Community in Action

Yesterday I listened to a podcast on Fresh Air with University of Minnesota epidemiologist Michael Osterholm. This podcast was aired on June 16th. It was about “COVID-19 risks.” It was very interesting and at the end of the interview he mentioned his concern about using the phrase Social Distancing. He said we need to interact socially, it is physical distancing that is requested of us.

    Rudolph Tanzi, the vice chair of neurology at Massachusetts General Hospital, says in the June 22 (interestingly I read this yesterday, June 18th) Time Magazine “We use the term social distancing, but it’s completely the wrong term. You want physical distancing. That doesn’t exclude social interaction via some of the(se) Internet platforms.”

    Basically both of these doctors are saying we need to keep connecting (an ongoing action) with each other. We need to be involved with each other socially. The information in the Time Magazine, was talking about loneliness, but essentially said we need to keep connected socially.

    People feel more lonely than ever before. Polls recently taken indicate 31% more  Americans feel lonelier now than before the pandemic. Even people who prefer to be alone are finding it hard to deal with this current limited social interaction.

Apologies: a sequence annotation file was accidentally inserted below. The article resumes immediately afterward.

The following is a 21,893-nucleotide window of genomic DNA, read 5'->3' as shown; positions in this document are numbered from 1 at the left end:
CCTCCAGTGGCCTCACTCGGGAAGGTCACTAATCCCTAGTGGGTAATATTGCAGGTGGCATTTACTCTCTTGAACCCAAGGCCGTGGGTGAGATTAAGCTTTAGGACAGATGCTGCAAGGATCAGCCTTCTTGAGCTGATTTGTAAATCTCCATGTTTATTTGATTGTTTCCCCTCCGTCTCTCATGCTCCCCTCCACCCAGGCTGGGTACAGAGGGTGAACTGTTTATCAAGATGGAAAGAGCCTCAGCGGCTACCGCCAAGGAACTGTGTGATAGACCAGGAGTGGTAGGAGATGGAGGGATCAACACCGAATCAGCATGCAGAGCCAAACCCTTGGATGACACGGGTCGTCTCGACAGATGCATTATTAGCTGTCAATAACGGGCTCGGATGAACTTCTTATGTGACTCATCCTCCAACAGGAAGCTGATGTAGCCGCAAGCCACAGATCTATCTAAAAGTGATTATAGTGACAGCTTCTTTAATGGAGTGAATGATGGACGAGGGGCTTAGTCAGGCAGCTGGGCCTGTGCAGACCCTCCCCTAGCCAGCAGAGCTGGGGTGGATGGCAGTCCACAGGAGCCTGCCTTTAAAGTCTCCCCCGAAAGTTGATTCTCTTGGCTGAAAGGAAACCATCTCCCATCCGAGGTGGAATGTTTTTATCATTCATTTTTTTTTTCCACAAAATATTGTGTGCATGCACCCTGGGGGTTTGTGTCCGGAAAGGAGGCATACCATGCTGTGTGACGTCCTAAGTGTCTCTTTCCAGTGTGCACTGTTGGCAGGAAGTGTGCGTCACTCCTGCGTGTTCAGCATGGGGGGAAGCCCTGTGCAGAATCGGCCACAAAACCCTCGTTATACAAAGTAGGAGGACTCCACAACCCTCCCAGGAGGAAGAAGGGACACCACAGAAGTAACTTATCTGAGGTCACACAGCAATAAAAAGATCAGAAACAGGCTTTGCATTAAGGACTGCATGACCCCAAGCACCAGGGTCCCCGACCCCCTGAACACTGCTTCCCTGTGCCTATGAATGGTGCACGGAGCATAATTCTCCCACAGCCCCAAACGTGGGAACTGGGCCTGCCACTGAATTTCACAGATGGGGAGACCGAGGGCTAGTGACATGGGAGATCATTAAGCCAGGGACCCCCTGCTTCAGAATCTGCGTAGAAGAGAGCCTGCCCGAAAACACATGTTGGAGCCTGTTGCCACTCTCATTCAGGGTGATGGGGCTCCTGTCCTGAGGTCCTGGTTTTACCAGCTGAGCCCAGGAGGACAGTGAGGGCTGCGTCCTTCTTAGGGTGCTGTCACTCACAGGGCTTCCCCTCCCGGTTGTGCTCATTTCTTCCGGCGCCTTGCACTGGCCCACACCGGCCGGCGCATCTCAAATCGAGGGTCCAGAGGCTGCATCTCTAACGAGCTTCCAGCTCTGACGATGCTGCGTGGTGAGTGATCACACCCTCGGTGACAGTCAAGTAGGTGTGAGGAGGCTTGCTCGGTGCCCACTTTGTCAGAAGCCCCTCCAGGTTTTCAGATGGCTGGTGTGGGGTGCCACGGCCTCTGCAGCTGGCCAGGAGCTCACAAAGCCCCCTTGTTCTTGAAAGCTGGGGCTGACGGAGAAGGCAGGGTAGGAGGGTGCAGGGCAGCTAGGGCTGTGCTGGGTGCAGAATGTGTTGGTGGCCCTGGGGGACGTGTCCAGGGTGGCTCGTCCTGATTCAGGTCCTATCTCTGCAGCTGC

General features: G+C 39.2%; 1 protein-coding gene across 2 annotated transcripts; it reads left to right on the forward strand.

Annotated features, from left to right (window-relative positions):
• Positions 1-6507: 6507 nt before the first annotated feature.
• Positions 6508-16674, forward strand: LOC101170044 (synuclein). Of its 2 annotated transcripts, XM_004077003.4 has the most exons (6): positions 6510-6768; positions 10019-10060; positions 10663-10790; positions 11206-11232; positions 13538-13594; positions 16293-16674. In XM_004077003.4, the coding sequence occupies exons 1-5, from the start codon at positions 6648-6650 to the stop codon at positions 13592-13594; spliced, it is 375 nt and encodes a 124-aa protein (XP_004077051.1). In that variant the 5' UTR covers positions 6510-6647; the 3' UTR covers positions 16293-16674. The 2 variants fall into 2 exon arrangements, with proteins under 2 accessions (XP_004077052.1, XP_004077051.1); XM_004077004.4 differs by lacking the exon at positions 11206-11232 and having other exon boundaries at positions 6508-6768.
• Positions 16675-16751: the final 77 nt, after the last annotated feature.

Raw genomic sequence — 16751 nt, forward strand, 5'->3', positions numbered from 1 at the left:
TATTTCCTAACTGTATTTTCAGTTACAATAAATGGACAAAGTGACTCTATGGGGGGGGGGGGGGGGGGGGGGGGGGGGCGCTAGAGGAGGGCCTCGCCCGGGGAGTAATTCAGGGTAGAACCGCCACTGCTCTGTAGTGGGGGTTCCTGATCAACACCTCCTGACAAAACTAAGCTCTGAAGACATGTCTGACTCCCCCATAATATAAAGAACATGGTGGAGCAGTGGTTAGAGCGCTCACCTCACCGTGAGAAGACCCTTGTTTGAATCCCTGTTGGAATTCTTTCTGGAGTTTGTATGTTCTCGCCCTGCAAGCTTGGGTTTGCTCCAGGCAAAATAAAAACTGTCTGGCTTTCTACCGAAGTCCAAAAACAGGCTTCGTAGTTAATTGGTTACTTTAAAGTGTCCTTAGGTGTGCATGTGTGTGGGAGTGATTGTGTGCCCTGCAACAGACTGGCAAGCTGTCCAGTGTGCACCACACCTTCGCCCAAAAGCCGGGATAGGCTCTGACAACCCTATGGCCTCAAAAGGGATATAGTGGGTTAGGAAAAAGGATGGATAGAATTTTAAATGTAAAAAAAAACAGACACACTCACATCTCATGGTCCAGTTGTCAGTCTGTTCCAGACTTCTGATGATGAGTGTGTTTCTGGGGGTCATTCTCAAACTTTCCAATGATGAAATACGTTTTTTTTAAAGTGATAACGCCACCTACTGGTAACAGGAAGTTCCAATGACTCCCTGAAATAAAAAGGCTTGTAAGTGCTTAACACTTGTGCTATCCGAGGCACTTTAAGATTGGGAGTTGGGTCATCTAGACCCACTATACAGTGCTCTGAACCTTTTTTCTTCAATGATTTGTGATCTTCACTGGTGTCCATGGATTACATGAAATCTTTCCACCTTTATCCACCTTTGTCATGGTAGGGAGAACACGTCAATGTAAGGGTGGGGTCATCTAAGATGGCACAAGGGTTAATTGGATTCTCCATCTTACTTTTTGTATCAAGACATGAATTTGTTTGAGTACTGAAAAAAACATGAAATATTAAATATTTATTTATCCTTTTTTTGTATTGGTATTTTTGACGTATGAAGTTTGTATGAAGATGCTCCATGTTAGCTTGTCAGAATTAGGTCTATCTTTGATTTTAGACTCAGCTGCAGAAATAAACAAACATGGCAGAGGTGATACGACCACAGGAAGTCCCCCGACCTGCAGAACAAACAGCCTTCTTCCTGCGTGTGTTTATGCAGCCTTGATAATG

I noticed when we had our Congregational meeting on Sunday after the meeting people on zoom were still talking to each other. People were asking questions. There was a clamoring to continue to talk via zoom. After I left people continued to talk for anther twenty minutes. We all long to interact with people whom we haven’t see for a long time. We enjoy being face to face.

    So, yes we need to honor the physical distancing guidelines, but we need to keep in touch with each other socially. We have the means, we just need to initiate that contact. That means all of us need to take some time in the week or each day calling or writing a note or joining a zoom event. We all need to keep it touch with each other.

    God created us for community and we need to overcome the obstacles that keep us from connecting socially. For some of us we don’t enjoy writing, others of us don’t like making phone calls, and some of us get real tired of being on the computer so much. So we need to realize we don’t have to do any of these things every day, but consider what can we do to keep in touch with people we long to see?

    I for one, will try to make more phone calls. I will get out those note cards and try to write one every day. I will plan for a zoom chat with loved ones and friends. And maybe even when I am out at the store I will try to strike up a conversation with the person in front of me or behind me.

    Not only is this social interaction healthy for each of us, it is what we were made for. Let us take up the challenge and connect socially, while honoring the request to distance physically.

    Looking forward to keeping in touch socially with you,

    Pastor Randy

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